Biomedical Engineering pres.
BME 500: Lonnie Shea
On the intersection of immune engineering and precision health
Blue Jeans Link: https://umich.bluejeans.com/902489900
The promise of precision health is typically associated with the early detection of disease, and the identification of an individually tailored therapy to extend healthspan while also reducing costs. I will discuss our work on immune engineering, as the immune system is essential to health, and consequently immune dysregulation can lead to disease. Autoimmune disease has been increasing in prevalence for the past few decades, and results from the immune system attacking healthy tissues, such as in Type 1 Diabetes or Multiple Sclerosis. Current treatments typically involve suppressing the entire immune system, despite the immune system attacking specific proteins. Based on the function of the immune system, we have developed nanoparticles that re-program immune responses to specific antigens leading to tolerance to those antigens and leaving the remainder of the immune system intact. The nanoparticles maintain the antigen until internalization by immune cells, with subsequent presentation of the antigen coincident with down-regulation of the co-stimulatory factors and up-regulation of negative co-stimulators. In addition to reprogramming specific immune responses, a need exists for technologies that can detect autoimmune disease initiation prior to substantial destruction of healthy tissues. We have applied tissue engineering principles to generate tissues subcutaneously that function as an immunological niche, which can be accessed easily to avoids risks associated with biopsy of native tissues (e.g., brain,) and thereby report on immune status within tissues. Technologies for detecting disease at the earliest stages combined with reprogramming specific cellular responses represent major opportunities for Precision Health to improve health while containing costs.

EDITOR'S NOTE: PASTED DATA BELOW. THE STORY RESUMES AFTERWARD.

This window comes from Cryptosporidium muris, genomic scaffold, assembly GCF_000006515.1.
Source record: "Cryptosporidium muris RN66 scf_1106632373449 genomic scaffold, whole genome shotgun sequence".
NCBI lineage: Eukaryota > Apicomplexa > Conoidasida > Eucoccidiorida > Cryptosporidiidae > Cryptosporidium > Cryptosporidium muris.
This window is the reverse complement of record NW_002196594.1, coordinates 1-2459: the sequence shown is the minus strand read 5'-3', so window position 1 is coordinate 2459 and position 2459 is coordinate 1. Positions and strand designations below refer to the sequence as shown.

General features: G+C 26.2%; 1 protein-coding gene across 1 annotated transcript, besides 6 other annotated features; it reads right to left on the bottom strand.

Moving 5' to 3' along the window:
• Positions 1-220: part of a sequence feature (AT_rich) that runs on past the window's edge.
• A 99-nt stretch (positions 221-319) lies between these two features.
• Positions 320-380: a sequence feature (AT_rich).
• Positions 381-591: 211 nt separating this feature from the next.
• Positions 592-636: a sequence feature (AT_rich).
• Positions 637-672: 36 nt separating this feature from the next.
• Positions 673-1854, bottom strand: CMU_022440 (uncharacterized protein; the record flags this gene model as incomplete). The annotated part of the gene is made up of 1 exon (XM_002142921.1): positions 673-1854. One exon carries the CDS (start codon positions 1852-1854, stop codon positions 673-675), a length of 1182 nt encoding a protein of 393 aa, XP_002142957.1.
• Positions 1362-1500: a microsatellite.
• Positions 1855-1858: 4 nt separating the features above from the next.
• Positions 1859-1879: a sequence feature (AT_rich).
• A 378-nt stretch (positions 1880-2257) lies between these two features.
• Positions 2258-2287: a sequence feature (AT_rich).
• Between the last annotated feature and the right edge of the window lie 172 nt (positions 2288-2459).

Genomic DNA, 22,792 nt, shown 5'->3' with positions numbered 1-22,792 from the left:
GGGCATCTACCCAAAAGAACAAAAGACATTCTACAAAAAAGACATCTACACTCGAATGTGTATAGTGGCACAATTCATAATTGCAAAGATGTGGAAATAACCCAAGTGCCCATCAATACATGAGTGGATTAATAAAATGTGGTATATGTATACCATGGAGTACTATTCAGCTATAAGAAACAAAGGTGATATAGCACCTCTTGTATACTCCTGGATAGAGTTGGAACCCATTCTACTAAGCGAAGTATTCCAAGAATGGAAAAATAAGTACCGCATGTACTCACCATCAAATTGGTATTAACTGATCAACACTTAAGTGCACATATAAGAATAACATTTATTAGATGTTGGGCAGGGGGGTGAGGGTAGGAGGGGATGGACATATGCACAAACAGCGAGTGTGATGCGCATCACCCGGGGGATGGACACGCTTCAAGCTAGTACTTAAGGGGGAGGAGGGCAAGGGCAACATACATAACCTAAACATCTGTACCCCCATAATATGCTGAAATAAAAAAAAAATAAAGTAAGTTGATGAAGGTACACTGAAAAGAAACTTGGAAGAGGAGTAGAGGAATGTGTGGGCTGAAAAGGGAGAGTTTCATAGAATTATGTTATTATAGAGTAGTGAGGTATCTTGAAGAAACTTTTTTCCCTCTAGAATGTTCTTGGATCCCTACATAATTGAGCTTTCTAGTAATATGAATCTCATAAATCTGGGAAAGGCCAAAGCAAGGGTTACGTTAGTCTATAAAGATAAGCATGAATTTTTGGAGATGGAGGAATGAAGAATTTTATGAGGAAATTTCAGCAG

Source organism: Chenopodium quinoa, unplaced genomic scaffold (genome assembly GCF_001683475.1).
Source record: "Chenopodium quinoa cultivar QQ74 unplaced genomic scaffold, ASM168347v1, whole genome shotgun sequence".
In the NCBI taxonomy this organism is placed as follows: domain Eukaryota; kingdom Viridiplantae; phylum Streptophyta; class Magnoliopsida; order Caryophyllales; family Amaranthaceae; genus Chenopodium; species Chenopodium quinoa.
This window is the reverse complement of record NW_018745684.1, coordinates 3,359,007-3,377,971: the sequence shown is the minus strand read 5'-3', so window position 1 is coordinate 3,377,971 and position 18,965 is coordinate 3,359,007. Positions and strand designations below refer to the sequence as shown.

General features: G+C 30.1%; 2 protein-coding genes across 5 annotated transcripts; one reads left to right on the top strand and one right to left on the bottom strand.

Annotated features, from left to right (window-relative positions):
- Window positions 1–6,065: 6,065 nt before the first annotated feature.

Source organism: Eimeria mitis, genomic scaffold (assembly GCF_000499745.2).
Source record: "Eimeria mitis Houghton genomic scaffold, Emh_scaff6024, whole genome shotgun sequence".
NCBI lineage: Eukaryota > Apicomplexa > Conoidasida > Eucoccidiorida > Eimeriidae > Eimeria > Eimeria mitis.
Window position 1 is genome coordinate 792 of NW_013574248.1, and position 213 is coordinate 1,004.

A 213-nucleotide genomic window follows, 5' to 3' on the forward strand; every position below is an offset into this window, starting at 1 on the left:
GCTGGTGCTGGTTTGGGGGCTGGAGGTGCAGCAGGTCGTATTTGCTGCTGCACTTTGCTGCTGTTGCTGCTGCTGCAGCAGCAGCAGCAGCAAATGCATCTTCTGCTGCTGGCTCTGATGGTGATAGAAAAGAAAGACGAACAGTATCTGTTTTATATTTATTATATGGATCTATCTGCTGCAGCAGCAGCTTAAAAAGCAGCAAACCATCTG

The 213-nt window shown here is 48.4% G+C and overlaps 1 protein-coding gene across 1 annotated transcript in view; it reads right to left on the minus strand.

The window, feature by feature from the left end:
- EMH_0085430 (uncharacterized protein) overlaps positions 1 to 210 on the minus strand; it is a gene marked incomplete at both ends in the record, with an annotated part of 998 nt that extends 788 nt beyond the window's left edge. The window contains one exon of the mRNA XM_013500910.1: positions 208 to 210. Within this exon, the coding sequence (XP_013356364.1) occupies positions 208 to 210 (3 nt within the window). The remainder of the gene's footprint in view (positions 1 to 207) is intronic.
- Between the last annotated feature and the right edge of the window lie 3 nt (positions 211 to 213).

Lonnie Shea is the Chair of the Department of Biomedical Engineering at the University of Michigan (U-M), which is joint between the College of Engineering and the School of Medicine. He received his PhD in chemical engineering and scientific computing from U-M in 1997, working with Professor Jennifer Linderman. He then served as a postdoctoral fellow with then ChE Professor David Mooney in the Department of Biologic and Materials Science at the U-M Dental School. Shea was recruited to Northwestern University’s Department of Chemical and Biological Engineering and was on the faculty from 1999 to 2014. In 2014, Shea was recruited back to the University of Michigan as chair of the Department of Biomedical Engineering, with his recruitment coinciding with the endowment of the chair position by William and Valerie Hall. He is the Steven A. Goldstein Collegiate Professor of Biomedical Engineering and is an internationally recognized researcher at the interface of regenerative medicine, drug and gene delivery, and immune-engineering, whose focus is on preventing tissue degeneration or promoting tissue regeneration. His projects include islet transplantation for diabetes therapies, nerve regeneration for treating paralysis, autoimmune diseases and allogeneic cell transplantation, cancer diagnostics, and ovarian follicle maturation for treating infertility. He is currently PI or co-PI on 5 NIH grants (4R01’s, 1 R21). The nanoparticle technology for immune tolerance has led to the formation of a company that is leading a series of clinical trials. Shea has published more than 240 manuscripts, and has numerous inventions to his credit. He is the PI for the Coulter Foundation Translational Research grants committee at the University of Michigan. He served as director of Northwestern’s NIH Biotechnology Training Grant. He has received the Clemson Award from the Society for Biomaterials, is a fellow of the American Institute of Medical and Biological Engineering (AIMBE) and the Biomedical Engineering Society (BMES), a member of the editorial boards for multiple journals such as Molecular Therapy, Biotechnology and Bioengineering, and the Journal of Immunology and Regenerative Medicine.
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